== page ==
Here's three stocks that I've been following closely, all of which are moving on recent news. The criteria I used to pick these stocks was:
- It had to be a stock I've followed/covered
- It had to have recent news mid-week this week
- It had to present an investment opportunity one way or another
- It had to be worth watching the rest of this week
I've included my latest sentiments on how I'd trade/invest with each of these companies and a short analysis of their most recent news.
Blackberry (BBRY) -
Although I still remain short on Blackberry as a company, it spiked yesterday on news of a one million phone order that had already begun to ship for their new Blackberry 10. The stock spiked almost 10% during Wednesday's trading. Thursday it was slammed at open, before recovering towards green territory again.
Last night, CNBC's Jon Najarian pointed out that he felt there was some "suspicious" trading leading up to the news, however. On "Fast Money," Najarian said that a spike in options buys preceded the BlackBerry announcement.
"This movement was more than a minute ahead of that press release hitting," he said. "This was a lot of buying in that minute. Both options and stock. I'm suspicious.
"Somebody had this just before it came out."
Although I'm not sure if the "suspicious trading" angle is going to go anywhere, it's certainly one caveat to keep your eyes on. As BlackBerry's orders still continue to roll in, we'll have more insight as to how well the phone maker is faring. I'm still bearish.
J.C. Penney (NYSE:JCP) -
Through all of the muck, I still remain short on JC Penney. I had recently penned an article on why I think it's the next Eastman Kodak (EKDKQ,PK).
CEO Ron Johnson and CFO Ken Hannah came out yesterday and said that in the midst of the company's struggle to turn things around, they have no plans of leaving the company. The stock erased most of its losses on Wednesday, but eventually went on to close red. It opened Thursday down slightly, but still paring some of its losses from its previous earnings report.
I remain short on JCP, as I've cited online sales as part of the problems several times over. From CNBC's last article, we can still see it's having trouble with the online market:
In the first full year of the turnaround program, sales dropped sharply as consumers failed to warm up to Johnson's initial plan to adopt everyday-low prices and shops within stores.
Last week, the company laid off about 2,200 employees in its stores and district offices.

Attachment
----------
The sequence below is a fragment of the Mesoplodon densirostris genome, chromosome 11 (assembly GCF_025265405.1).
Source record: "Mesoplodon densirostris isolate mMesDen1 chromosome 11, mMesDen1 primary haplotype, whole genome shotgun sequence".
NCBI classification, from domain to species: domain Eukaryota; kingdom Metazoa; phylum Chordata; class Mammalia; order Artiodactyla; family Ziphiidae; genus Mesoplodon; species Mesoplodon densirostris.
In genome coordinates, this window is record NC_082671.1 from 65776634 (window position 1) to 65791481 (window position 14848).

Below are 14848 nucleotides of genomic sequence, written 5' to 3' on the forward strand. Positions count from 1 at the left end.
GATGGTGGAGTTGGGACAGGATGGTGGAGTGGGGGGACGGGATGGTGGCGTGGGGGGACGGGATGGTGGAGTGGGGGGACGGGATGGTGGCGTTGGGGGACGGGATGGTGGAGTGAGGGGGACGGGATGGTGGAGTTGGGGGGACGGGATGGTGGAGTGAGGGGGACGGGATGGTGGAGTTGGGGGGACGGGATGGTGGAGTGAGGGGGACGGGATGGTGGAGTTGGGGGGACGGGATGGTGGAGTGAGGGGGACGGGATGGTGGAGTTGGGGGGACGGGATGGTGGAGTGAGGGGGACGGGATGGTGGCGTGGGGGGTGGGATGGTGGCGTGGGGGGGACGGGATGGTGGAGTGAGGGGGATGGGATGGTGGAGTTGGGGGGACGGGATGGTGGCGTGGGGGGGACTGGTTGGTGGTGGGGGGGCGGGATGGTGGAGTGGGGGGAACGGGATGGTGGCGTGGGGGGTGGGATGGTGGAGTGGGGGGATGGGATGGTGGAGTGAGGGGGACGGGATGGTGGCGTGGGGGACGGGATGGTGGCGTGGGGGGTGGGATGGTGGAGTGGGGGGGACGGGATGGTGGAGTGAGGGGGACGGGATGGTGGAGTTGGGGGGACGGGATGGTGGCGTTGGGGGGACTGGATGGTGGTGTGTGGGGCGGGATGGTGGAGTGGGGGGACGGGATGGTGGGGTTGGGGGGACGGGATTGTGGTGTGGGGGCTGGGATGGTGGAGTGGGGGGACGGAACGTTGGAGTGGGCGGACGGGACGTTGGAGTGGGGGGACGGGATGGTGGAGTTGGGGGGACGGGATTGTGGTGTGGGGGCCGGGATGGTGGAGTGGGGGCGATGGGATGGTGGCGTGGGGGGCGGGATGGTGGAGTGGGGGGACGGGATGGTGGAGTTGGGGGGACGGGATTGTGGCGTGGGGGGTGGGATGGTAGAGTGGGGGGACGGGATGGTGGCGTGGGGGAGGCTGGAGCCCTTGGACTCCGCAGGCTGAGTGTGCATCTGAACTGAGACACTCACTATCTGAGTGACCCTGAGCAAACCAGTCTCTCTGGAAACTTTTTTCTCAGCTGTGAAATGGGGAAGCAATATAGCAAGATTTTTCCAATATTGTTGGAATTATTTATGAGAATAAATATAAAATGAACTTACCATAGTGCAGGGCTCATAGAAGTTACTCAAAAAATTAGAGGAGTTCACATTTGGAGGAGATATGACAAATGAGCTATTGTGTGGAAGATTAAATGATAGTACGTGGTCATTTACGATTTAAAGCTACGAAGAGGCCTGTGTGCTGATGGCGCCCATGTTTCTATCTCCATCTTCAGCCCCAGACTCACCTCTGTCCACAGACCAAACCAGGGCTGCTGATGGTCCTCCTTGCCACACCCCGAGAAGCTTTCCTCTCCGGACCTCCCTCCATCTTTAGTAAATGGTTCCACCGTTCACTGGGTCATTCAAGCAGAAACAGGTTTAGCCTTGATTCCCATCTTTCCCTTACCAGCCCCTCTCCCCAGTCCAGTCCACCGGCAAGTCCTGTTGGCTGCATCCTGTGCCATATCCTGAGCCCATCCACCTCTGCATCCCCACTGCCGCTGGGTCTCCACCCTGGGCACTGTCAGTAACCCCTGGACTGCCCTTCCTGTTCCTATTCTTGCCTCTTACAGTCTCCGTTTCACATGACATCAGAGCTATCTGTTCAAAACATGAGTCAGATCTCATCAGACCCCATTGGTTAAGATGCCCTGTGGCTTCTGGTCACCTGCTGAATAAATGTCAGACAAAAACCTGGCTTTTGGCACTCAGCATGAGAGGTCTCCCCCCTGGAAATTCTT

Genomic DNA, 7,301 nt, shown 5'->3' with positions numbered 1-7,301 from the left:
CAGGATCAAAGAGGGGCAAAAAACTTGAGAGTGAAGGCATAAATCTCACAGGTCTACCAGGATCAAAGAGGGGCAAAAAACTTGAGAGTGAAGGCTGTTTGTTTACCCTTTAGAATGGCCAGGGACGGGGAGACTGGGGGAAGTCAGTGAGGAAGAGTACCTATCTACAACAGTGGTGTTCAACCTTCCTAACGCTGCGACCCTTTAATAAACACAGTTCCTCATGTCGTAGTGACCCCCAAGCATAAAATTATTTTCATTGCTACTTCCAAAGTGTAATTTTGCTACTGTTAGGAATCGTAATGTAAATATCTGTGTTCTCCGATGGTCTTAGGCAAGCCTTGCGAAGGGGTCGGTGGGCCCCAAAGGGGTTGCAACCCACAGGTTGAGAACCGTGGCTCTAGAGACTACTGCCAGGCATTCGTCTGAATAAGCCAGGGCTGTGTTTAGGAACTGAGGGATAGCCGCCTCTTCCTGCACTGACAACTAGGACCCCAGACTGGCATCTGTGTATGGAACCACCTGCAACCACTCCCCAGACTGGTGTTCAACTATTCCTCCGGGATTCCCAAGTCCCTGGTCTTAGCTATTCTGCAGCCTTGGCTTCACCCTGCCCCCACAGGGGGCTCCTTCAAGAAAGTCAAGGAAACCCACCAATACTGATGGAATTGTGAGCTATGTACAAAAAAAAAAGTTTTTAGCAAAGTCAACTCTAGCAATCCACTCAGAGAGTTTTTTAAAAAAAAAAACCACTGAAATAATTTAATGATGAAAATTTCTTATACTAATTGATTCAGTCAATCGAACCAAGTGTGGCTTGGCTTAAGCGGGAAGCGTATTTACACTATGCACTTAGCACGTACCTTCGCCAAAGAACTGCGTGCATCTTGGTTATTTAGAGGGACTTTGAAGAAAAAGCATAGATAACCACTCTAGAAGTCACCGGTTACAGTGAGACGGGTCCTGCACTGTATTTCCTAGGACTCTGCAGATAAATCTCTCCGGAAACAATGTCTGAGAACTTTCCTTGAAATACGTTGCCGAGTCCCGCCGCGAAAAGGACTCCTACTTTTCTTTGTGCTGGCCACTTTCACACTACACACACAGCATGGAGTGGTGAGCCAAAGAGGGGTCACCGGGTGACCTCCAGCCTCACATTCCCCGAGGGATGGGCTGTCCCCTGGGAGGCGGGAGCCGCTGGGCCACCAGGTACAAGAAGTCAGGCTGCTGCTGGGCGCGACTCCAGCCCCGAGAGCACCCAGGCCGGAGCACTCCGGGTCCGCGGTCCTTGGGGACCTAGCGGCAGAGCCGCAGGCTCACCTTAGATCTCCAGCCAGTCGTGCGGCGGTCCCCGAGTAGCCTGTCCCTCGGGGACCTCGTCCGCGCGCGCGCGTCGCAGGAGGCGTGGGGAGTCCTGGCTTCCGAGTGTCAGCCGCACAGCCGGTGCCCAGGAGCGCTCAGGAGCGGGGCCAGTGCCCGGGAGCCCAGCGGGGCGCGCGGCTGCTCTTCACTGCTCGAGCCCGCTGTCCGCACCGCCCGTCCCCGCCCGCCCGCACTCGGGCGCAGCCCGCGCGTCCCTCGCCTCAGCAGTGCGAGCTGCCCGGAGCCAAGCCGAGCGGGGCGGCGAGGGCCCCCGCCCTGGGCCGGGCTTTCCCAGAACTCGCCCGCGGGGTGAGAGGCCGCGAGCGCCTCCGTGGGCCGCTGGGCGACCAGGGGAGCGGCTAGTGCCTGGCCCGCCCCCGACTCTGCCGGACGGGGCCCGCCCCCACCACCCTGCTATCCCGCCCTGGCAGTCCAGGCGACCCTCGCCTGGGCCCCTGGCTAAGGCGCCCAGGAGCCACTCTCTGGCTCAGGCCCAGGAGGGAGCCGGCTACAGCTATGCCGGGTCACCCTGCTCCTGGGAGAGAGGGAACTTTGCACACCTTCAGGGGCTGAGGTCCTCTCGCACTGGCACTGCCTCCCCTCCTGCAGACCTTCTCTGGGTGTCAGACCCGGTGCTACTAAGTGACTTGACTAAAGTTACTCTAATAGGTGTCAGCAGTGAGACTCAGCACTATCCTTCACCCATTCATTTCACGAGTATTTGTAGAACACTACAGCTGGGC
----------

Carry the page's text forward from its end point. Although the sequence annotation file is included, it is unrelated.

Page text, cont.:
Earlier, 19,000 employees were laid off after the company began its transformation with Johnson at the helm.
During the presentation, Hannah noted that the company's online sales performance has been "unacceptable."
Coca-Cola (NYSE:KO) -
Coca-Cola is moving on an upgrade to "outperform" by Credit Agricole. I'm bullish on Coca-Cola for serious long-term growth, I recently added it to an article I wrote about creating a bullish profile for 2013. I stated about KO:
I like Coca-Cola for several reasons:
A. It is yet another company that's going to add instant quarterly capital to your portfolio through dividends. In February, Coca-Cola announced yet again -- 51 years and running now -- that they're raising their dividend 10%. Its dividend yields 2.9%.
B. It is one of the most recognizable brands worldwide. It is the universal language when it comes to soda on the planet earth as we know it.
C. It owns Glaceau, makers of Vitamin Water.
Vitamin Water, in my opinion, has a chance to surpass Gatorade as the most popular refueling drink in the world. It's the first drink I've seen in my lifetime (yes, I've seen Powerade, All Sport, etc) that I think if marketed right, has a legitimate chance to dethrone Gatorade way down the road. Gatorade, of course, is owned by PepsiCo.
Coca-Cola closed lower on Wednesday and opened slightly higher Thursday on the news. With its constantly rising dividends and rock solid foundation, I'd easily reiterate KO as a buy.
Disclosure: I have no positions in any stocks mentioned, and no plans to initiate any positions within the next 72 hours. I wrote this article myself, and it expresses my own opinions. I am not receiving compensation for it (other than from Seeking Alpha). I have no business relationship with any company whose stock is mentioned in this article.